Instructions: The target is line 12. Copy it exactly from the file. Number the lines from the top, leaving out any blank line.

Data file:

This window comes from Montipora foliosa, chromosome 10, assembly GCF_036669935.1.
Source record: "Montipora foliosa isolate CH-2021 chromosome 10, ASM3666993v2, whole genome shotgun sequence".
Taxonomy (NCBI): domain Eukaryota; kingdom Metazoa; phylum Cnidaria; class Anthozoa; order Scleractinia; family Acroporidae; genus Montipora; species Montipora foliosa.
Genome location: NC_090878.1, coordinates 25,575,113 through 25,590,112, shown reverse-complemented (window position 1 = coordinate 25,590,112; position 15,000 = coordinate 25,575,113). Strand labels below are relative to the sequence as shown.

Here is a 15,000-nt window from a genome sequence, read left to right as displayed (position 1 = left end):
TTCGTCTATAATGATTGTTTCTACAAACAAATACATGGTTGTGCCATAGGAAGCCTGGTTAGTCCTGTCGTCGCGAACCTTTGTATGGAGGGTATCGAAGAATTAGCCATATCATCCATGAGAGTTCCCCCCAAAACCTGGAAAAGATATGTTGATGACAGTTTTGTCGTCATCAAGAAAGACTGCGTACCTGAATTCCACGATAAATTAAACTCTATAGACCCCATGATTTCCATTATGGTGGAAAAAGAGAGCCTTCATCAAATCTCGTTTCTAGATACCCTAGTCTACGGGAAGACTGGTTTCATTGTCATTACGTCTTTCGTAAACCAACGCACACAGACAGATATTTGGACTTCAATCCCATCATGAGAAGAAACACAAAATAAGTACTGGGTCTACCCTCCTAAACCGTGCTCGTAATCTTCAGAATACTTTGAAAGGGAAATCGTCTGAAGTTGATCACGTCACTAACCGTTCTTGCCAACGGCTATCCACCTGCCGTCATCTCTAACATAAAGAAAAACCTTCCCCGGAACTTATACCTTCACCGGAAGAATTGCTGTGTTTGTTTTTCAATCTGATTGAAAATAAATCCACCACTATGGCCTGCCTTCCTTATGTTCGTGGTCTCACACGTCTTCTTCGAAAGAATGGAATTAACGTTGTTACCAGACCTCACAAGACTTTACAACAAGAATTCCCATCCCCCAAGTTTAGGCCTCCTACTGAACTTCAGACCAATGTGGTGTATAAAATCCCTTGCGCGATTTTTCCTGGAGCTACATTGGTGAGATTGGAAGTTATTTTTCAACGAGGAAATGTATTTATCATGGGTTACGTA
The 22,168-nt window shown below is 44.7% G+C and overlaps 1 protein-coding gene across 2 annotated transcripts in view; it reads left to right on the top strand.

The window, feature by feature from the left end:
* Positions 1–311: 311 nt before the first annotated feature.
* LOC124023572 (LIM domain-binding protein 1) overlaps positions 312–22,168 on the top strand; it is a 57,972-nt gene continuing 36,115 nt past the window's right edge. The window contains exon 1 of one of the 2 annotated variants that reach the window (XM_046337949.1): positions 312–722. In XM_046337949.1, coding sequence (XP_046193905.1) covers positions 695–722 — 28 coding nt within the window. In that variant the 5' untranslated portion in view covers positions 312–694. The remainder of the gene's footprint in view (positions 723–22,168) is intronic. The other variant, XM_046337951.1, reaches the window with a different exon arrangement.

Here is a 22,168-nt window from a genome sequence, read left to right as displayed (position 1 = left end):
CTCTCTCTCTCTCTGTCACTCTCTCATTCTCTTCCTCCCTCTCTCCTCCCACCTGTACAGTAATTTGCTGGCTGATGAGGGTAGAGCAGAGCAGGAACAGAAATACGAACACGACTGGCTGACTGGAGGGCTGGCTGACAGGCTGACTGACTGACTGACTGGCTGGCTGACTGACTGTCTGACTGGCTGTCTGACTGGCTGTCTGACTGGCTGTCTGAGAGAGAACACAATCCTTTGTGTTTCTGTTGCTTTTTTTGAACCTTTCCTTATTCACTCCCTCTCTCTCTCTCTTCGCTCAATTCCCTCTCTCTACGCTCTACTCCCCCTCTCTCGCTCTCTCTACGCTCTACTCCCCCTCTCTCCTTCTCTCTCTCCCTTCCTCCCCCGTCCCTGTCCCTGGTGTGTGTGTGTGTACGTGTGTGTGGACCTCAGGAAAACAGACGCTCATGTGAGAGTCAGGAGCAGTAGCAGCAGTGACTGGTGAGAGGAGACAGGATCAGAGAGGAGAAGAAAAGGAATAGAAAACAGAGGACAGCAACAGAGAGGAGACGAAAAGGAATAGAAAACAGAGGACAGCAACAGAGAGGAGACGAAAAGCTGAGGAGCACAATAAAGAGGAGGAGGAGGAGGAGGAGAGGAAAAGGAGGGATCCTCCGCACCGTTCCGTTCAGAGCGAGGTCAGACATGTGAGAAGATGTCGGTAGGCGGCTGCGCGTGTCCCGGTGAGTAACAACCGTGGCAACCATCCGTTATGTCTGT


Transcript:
CTCTCTCTCTCTCTGTCACTCTCTCATTCTCTTCCTCCCTCTCTCCTCCCACCTGTACAGTAATTTGCTGGCTGATGAGGGTAGAGCAGAGCAGGAACAGAAATACGAACACGACTGGCTGACTGGAGGGCTGGCTGACAGGCTGACTGACTGACTGACTGGCTGGCTGACTGACTGTCTGACTGGCTGTCTGACTGGCTGTCTGACTGGCTGTCTGAGAGAGAACACAATCCTTTGTGTTTCTGTTGCTTTTTTTGAACCTTTCCTTATTCACTCCCTCTCTCTCTCTCTTCGCTCAATTCCCTCTCTCTACGCTCTACTCCCCCTCTCTCGCTCTCTCTACGCTCTACTCCCCCTCTCTCCTTCTCTCTCTCCCTTCCTCCCCCGTCCCTGTCCCTGGTGTGTGTGTGTGTACGTGTGTGTGGACCTCAGGAAAACAGACGCTCATGTGAGAGTCAGGAGCAGTAGCAGCAGTGACTGGTGAGAGGAGACAGGATCAGAGAGGAGAAGAAAAGGAATAGAAAACAGAGGACAGCAACAGAGAGGAGACGAAAAGGAATAGAAAACAGAGGACAGCAACAGAGAGGAGACGAAAAGCTGAGGAGCACAATAAAGAGGAGGAGGAGGAGGAGGAGAGGAAAAGGAGGGATCCTCCGCACCGTTCCGTTCAGAGCGAGGTCAGACATGTGAGAAGATGTCGGTAGGCGGCTGCGCGTGTCCCGGTGAGTAACAACCGTGGCAACCATCCGTTATGTCTGT